Verizon Leaks Customer Conversations, Personal Data Through Flawed Chat Window on Its Website

The American telco Verizon has been found leaking customers’ information, potentially for months, due to a flaw in a chat system on its website.

Verizon has been leaking addresses, phone numbers, account numbers, and other personal information through a chat window on its website that erroneously displayed conversations between the firm’s employees and customers.

The personal details appear when users click on a link to chat with a Verizon representative about the availability of Fios, the telco’s bundled Internet access, telephone and television service that operates over a fiber-optic communications network.

“The transcripts include full names, addresses, phone numbers, account numbers (in the event they already have an account), and various other information,” reports Ars Technica, which alerted the company to the flaw.

The site has published a number of redacted screenshots as evidence of the flawed chat system.

Some of the transcripts viewed by the news outlet reportedly date back to June, meaning the leak has been months in the making.

Ars Technica held off reporting the flaw hoping Verizon would address it in due time. The publication decided to move forward with the story after noticing that the leak was still ongoing almost a week after its discovery. The reason? “To alert people who may use the service that this data is being exposed,” according to the report.

Verizon acknowledged the flaw this week, telling customers, “We’re looking into an issue involving our online chat system that assists individuals who are checking on the availability of Fios services. We believe a small number of users may have seen a name, phone number, and/or a home or building address from an unrelated individual who had previously used this chat system to enter that information. Since the issue was brought to our attention, we’ve identified and isolated the problem and are working to have it resolved as quickly as possible.”

The statement was issued Thursday morning. As of today, the flaw seems to have been addressed.

While some US states, like California, have stringent data protection laws comparable to Europe’s GDPR, most don’t. It will be interesting to see how Verizon will answer to regulatory bodies for this blunder. Had this error occurred under the European Union’s watch, Verizon would have paid through the nose, both financially and reputationally.

Metro Vancouver TransLink hit by Egregor ransomware attack, travellers disrupted

Metro Vancouver TransLink hit by Egregor ransomware attack, travellers disrupted

  • Printers at TransLink churn out ransom demand from attackers
  • Passengers were unable to use credit cards for travel payment

Passengers on Vancouver’s transit system were unable to use their credit and debit cards for ticket payments after the service was badly hit by a ransomware attack.

TransLink, the public transport operator in Vancouver, Canada, first indicated its IT systems were suffering problems on 1 December, when it said it was “investigating an issue.”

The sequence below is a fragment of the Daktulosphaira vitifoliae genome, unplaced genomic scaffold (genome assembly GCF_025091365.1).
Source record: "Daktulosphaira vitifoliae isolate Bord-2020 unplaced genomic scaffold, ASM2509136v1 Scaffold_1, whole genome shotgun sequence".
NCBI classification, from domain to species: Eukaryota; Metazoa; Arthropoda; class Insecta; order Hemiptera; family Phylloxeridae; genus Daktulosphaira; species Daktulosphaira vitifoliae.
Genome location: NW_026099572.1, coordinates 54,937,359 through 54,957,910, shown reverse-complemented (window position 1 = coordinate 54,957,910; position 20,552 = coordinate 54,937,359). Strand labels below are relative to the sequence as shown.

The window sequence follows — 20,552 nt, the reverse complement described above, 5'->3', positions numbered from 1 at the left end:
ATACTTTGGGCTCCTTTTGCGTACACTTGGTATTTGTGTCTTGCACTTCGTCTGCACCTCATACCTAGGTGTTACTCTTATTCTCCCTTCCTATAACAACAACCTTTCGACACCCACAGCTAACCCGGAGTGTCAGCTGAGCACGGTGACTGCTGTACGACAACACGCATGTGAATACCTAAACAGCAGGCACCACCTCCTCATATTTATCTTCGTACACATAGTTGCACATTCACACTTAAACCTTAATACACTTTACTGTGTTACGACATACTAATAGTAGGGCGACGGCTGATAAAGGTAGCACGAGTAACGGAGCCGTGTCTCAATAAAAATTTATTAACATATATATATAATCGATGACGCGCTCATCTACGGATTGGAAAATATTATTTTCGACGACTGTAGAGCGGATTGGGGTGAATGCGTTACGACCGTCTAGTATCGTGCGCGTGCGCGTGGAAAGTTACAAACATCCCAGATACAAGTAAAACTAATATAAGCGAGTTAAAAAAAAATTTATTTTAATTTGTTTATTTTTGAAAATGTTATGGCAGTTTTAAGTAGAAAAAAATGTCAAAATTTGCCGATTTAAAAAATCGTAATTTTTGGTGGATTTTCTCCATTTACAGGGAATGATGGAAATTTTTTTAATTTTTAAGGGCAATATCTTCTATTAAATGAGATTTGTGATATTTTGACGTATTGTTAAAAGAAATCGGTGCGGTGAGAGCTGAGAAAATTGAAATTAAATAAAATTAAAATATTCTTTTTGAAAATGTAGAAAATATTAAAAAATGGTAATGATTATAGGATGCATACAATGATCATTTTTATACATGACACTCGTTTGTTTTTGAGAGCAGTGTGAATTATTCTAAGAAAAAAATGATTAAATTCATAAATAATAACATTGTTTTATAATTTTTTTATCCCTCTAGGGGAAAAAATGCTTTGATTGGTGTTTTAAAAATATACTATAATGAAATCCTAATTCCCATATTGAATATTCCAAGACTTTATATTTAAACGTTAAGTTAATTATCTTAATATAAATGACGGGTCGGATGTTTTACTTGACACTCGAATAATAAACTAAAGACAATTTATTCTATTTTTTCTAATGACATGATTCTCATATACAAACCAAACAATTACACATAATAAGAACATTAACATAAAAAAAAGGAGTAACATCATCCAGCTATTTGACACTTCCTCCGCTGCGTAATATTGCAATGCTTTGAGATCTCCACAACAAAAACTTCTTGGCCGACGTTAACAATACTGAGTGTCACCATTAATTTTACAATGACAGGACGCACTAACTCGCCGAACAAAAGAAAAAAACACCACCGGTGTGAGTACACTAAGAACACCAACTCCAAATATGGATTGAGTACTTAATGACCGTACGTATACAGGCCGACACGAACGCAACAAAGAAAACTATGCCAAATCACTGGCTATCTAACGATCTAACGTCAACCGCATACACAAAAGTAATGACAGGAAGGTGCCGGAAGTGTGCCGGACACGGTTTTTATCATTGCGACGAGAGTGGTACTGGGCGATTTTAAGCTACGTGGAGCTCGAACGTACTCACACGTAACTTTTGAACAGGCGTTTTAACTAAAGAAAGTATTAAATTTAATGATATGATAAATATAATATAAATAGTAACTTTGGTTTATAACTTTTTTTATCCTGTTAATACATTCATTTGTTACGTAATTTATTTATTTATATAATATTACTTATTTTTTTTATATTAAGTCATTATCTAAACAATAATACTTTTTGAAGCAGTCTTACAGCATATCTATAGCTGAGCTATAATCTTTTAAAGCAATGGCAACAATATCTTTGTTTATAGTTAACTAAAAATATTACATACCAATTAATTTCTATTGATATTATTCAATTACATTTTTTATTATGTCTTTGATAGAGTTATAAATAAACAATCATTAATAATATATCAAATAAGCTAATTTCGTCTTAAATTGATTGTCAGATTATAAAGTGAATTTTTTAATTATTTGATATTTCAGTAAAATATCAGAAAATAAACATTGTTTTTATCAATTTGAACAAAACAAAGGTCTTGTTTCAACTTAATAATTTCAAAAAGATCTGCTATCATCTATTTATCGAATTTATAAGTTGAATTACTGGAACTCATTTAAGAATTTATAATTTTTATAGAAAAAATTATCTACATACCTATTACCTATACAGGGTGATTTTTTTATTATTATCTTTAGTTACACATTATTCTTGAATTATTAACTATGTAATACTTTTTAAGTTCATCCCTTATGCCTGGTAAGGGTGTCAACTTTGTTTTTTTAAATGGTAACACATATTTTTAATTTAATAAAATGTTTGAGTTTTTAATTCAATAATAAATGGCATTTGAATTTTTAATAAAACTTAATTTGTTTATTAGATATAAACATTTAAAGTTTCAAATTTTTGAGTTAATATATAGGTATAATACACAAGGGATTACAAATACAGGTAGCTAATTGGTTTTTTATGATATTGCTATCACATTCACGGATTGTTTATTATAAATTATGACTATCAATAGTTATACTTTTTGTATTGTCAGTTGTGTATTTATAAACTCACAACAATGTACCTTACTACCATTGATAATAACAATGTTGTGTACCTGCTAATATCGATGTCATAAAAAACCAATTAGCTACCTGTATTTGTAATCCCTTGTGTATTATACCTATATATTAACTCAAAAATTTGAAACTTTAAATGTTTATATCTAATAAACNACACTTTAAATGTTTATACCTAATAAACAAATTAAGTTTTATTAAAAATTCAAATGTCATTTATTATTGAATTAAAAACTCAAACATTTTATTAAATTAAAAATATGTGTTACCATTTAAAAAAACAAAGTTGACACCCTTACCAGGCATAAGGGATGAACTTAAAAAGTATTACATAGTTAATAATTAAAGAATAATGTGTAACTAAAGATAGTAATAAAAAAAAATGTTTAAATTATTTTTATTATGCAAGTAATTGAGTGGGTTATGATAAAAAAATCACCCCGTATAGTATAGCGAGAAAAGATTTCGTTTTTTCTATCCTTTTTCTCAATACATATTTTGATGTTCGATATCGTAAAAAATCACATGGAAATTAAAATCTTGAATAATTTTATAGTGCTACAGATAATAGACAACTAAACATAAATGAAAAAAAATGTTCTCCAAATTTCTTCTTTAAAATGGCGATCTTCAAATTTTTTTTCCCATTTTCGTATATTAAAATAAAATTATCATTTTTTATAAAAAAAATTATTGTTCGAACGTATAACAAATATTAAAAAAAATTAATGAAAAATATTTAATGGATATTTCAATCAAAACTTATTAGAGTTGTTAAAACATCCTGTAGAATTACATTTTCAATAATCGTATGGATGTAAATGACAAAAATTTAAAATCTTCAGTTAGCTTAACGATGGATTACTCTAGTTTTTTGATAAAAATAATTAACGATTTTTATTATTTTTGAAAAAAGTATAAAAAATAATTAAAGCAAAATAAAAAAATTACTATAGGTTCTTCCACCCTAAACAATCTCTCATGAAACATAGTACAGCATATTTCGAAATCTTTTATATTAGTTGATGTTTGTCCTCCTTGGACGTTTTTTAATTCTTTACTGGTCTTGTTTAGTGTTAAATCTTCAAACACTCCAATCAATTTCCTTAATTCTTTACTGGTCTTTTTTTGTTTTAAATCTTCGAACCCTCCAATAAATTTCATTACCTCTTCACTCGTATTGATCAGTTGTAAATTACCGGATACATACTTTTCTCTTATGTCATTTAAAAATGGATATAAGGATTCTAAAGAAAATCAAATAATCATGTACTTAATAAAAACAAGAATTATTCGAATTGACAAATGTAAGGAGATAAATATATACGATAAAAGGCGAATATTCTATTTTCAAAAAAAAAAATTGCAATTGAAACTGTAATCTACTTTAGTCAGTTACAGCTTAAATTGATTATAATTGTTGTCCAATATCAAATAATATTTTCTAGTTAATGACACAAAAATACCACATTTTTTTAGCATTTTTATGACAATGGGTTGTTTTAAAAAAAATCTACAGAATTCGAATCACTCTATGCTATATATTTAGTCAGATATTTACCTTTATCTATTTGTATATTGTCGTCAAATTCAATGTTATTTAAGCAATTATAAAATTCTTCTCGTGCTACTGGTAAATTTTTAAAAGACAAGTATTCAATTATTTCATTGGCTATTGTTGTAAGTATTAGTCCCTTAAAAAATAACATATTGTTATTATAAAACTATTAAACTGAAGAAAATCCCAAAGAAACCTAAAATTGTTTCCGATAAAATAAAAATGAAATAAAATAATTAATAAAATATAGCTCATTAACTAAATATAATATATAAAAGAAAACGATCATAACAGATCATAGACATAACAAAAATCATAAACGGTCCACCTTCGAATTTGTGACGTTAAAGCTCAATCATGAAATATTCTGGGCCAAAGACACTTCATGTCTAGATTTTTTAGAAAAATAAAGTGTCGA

That “issue” turned out to be the Egregor ransomware, which hijacked TransLink’s printers and spewed out a ransom note, as documented by news reporter Jordan Armstrong in a tweeted photograph:

In the ransom message, the extortionists warned TransLink that private data was stolen from their systems and that it would begin to be published online if the company did not make contact and make a cryptocurrency payment.

It is not clear just how much money the cybercriminals want TransLink to pay for the delivery of a decryption key to undo the damage done to its data, and the promise that information will not be leaked online. Furthermore, it is unclear whether TransLink is even contemplating paying the ransom.

In a statement, TransLink CEO Kevin Desmond said the organisation took “immediate steps to isolate and shutdown key IT assets and systems in order to contain the threat” upon the ransomware’s discovery. TransLink is now “working to resume normal operations as quickly and safely as possible.”

Desmond went on to reassure customers that TransLink “does not store fare-payment data” as it uses a third party for payment processing.

It says it is limiting further comment because it has called in law enforcement to investigate the attack.

Passengers of Vancouver’s SkyTrain, meanwhile, were forced to take out money at cash machines in order to pay for their tickets, as other quicker forms of payment (such as tapping credit cards at ticket gates) were not available.

Ticket machines and fare gates are said to now be accepting card payments normally.

However, there are reports that employees’ weekly payment may be affected:

Sources tell Global News the company’s payroll operations are down. Employees will still be paid, but using a cash advance, at 65 per cent of their normal pay, but without payroll deductions, sources say.

The same Egregor ransomware haunted printers at South American retail giant Cencosud last month, churning out messages that made it hard to deny that they had suffered a cyber attack.

Not being able to buy items at a high street store is one thing, and clearly inconvenient, but ransomware impacting a city’s transport system is another entirely.

Other victims of Egregor have included Barnes & Noble and Ubisoft.

Ransomware Operators Phone Victims to Announce They’ve Been Hacked

A dental practice in the US state of Georgia has learned its systems were infected with ransomware only after the attackers rang them up to clue them in.